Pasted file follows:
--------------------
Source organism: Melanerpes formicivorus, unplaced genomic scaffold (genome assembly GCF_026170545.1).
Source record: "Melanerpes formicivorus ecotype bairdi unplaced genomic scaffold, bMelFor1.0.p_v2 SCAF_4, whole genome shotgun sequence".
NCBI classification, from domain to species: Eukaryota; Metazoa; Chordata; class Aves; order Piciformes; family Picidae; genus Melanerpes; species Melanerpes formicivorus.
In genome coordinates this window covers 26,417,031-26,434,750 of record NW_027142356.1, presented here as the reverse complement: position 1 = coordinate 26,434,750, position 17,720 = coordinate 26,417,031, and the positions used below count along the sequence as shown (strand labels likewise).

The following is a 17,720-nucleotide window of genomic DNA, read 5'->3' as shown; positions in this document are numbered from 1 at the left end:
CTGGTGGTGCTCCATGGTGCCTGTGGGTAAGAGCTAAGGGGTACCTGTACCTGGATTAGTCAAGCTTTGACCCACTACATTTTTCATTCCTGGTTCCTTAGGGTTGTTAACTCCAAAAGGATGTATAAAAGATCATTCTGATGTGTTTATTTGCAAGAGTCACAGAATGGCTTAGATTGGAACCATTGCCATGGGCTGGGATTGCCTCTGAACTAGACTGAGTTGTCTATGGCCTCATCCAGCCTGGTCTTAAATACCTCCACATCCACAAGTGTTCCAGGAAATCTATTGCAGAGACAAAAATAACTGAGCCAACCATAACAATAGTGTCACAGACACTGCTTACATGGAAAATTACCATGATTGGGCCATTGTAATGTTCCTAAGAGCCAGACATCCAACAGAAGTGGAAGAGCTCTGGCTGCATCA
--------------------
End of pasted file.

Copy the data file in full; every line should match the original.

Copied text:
Source organism: Melanerpes formicivorus, unplaced genomic scaffold (genome assembly GCF_026170545.1).
Source record: "Melanerpes formicivorus ecotype bairdi unplaced genomic scaffold, bMelFor1.0.p_v2 SCAF_4, whole genome shotgun sequence".
NCBI classification, from domain to species: Eukaryota; Metazoa; Chordata; class Aves; order Piciformes; family Picidae; genus Melanerpes; species Melanerpes formicivorus.
In genome coordinates this window covers 26,417,031-26,434,750 of record NW_027142356.1, presented here as the reverse complement: position 1 = coordinate 26,434,750, position 17,720 = coordinate 26,417,031, and the positions used below count along the sequence as shown (strand labels likewise).

The following is a 17,720-nucleotide window of genomic DNA, read 5'->3' as shown; positions in this document are numbered from 1 at the left end:
CTGGTGGTGCTCCATGGTGCCTGTGGGTAAGAGCTAAGGGGTACCTGTACCTGGATTAGTCAAGCTTTGACCCACTACATTTTTCATTCCTGGTTCCTTAGGGTTGTTAACTCCAAAAGGATGTATAAAAGATCATTCTGATGTGTTTATTTGCAAGAGTCACAGAATGGCTTAGATTGGAACCATTGCCATGGGCTGGGATTGCCTCTGAACTAGACTGAGTTGTCTATGGCCTCATCCAGCCTGGTCTTAAATACCTCCACATCCACAAGTGTTCCAGGAAATCTATTGCAGAGACAAAAATAACTGAGCCAACCATAACAATAGTGTCACAGACACTGCTTACATGGAAAATTACCATGATTGGGCCATTGTAATGTTCCTAAGAGCCAGACATCCAACAGAAGTGGAAGAGCTCTGGCTGCATCA